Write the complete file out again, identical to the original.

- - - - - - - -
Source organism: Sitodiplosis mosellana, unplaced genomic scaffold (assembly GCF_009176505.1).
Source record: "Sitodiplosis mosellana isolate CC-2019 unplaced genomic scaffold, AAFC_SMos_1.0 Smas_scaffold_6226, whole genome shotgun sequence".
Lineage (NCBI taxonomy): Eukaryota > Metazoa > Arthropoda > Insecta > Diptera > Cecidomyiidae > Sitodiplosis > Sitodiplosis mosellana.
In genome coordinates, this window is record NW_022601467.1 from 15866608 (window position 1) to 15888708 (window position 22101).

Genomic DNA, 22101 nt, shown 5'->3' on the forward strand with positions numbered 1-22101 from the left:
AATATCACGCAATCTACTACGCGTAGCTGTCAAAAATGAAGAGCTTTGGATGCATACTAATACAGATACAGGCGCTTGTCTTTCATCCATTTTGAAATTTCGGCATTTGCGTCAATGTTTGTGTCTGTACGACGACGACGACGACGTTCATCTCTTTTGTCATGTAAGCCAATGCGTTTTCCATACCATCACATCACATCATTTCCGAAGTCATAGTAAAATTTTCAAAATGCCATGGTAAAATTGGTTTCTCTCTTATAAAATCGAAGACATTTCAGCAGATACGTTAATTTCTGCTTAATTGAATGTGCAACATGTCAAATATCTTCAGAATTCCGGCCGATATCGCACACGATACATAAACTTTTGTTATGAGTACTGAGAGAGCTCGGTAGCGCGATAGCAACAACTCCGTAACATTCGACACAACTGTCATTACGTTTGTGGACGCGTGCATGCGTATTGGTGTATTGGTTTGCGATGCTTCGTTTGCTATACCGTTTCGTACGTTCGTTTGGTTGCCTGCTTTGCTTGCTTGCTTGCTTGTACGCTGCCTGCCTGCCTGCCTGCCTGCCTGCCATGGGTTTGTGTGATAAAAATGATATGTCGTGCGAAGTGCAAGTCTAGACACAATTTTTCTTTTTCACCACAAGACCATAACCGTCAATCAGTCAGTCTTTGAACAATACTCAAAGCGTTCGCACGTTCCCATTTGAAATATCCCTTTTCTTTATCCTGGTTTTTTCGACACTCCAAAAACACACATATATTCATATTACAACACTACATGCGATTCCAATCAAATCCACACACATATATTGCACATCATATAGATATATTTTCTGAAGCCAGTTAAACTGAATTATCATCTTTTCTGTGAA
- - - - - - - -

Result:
Source organism: Sitodiplosis mosellana, unplaced genomic scaffold (assembly GCF_009176505.1).
Source record: "Sitodiplosis mosellana isolate CC-2019 unplaced genomic scaffold, AAFC_SMos_1.0 Smas_scaffold_6226, whole genome shotgun sequence".
Lineage (NCBI taxonomy): Eukaryota > Metazoa > Arthropoda > Insecta > Diptera > Cecidomyiidae > Sitodiplosis > Sitodiplosis mosellana.
In genome coordinates, this window is record NW_022601467.1 from 15866608 (window position 1) to 15888708 (window position 22101).

Genomic DNA, 22101 nt, shown 5'->3' on the forward strand with positions numbered 1-22101 from the left:
AATATCACGCAATCTACTACGCGTAGCTGTCAAAAATGAAGAGCTTTGGATGCATACTAATACAGATACAGGCGCTTGTCTTTCATCCATTTTGAAATTTCGGCATTTGCGTCAATGTTTGTGTCTGTACGACGACGACGACGACGTTCATCTCTTTTGTCATGTAAGCCAATGCGTTTTCCATACCATCACATCACATCATTTCCGAAGTCATAGTAAAATTTTCAAAATGCCATGGTAAAATTGGTTTCTCTCTTATAAAATCGAAGACATTTCAGCAGATACGTTAATTTCTGCTTAATTGAATGTGCAACATGTCAAATATCTTCAGAATTCCGGCCGATATCGCACACGATACATAAACTTTTGTTATGAGTACTGAGAGAGCTCGGTAGCGCGATAGCAACAACTCCGTAACATTCGACACAACTGTCATTACGTTTGTGGACGCGTGCATGCGTATTGGTGTATTGGTTTGCGATGCTTCGTTTGCTATACCGTTTCGTACGTTCGTTTGGTTGCCTGCTTTGCTTGCTTGCTTGCTTGTACGCTGCCTGCCTGCCTGCCTGCCTGCCTGCCATGGGTTTGTGTGATAAAAATGATATGTCGTGCGAAGTGCAAGTCTAGACACAATTTTTCTTTTTCACCACAAGACCATAACCGTCAATCAGTCAGTCTTTGAACAATACTCAAAGCGTTCGCACGTTCCCATTTGAAATATCCCTTTTCTTTATCCTGGTTTTTTCGACACTCCAAAAACACACATATATTCATATTACAACACTACATGCGATTCCAATCAAATCCACACACATATATTGCACATCATATAGATATATTTTCTGAAGCCAGTTAAACTGAATTATCATCTTTTCTGTGAA